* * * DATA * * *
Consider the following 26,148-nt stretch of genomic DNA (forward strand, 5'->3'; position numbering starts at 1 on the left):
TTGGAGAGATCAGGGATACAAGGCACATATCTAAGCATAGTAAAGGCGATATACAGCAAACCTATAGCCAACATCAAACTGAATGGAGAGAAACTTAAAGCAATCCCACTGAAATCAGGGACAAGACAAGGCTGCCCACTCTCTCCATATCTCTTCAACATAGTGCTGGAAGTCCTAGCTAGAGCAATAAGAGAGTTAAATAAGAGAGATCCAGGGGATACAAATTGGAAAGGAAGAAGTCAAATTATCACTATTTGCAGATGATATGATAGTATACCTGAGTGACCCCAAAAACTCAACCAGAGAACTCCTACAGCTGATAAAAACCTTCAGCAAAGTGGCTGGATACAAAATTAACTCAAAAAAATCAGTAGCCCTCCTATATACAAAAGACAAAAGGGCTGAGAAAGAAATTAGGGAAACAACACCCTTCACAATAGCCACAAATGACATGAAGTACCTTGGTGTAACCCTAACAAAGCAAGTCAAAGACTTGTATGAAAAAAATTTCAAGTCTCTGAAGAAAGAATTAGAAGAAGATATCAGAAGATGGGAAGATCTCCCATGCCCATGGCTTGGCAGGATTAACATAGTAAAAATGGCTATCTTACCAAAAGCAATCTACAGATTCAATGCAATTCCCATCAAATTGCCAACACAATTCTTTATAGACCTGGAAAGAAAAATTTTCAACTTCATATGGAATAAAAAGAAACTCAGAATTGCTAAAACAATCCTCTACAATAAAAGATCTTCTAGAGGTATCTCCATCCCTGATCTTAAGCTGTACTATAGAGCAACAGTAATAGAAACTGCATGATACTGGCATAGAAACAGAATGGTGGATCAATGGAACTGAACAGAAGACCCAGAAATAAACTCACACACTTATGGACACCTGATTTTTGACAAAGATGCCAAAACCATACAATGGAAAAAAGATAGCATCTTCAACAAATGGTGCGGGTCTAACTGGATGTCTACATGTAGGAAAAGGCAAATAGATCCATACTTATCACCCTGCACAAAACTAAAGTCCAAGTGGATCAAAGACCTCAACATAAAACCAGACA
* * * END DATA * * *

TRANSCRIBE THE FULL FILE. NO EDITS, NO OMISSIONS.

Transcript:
Consider the following 26,148-nt stretch of genomic DNA (forward strand, 5'->3'; position numbering starts at 1 on the left):
TTGGAGAGATCAGGGATACAAGGCACATATCTAAGCATAGTAAAGGCGATATACAGCAAACCTATAGCCAACATCAAACTGAATGGAGAGAAACTTAAAGCAATCCCACTGAAATCAGGGACAAGACAAGGCTGCCCACTCTCTCCATATCTCTTCAACATAGTGCTGGAAGTCCTAGCTAGAGCAATAAGAGAGTTAAATAAGAGAGATCCAGGGGATACAAATTGGAAAGGAAGAAGTCAAATTATCACTATTTGCAGATGATATGATAGTATACCTGAGTGACCCCAAAAACTCAACCAGAGAACTCCTACAGCTGATAAAAACCTTCAGCAAAGTGGCTGGATACAAAATTAACTCAAAAAAATCAGTAGCCCTCCTATATACAAAAGACAAAAGGGCTGAGAAAGAAATTAGGGAAACAACACCCTTCACAATAGCCACAAATGACATGAAGTACCTTGGTGTAACCCTAACAAAGCAAGTCAAAGACTTGTATGAAAAAAATTTCAAGTCTCTGAAGAAAGAATTAGAAGAAGATATCAGAAGATGGGAAGATCTCCCATGCCCATGGCTTGGCAGGATTAACATAGTAAAAATGGCTATCTTACCAAAAGCAATCTACAGATTCAATGCAATTCCCATCAAATTGCCAACACAATTCTTTATAGACCTGGAAAGAAAAATTTTCAACTTCATATGGAATAAAAAGAAACTCAGAATTGCTAAAACAATCCTCTACAATAAAAGATCTTCTAGAGGTATCTCCATCCCTGATCTTAAGCTGTACTATAGAGCAACAGTAATAGAAACTGCATGATACTGGCATAGAAACAGAATGGTGGATCAATGGAACTGAACAGAAGACCCAGAAATAAACTCACACACTTATGGACACCTGATTTTTGACAAAGATGCCAAAACCATACAATGGAAAAAAGATAGCATCTTCAACAAATGGTGCGGGTCTAACTGGATGTCTACATGTAGGAAAAGGCAAATAGATCCATACTTATCACCCTGCACAAAACTAAAGTCCAAGTGGATCAAAGACCTCAACATAAAACCAGACA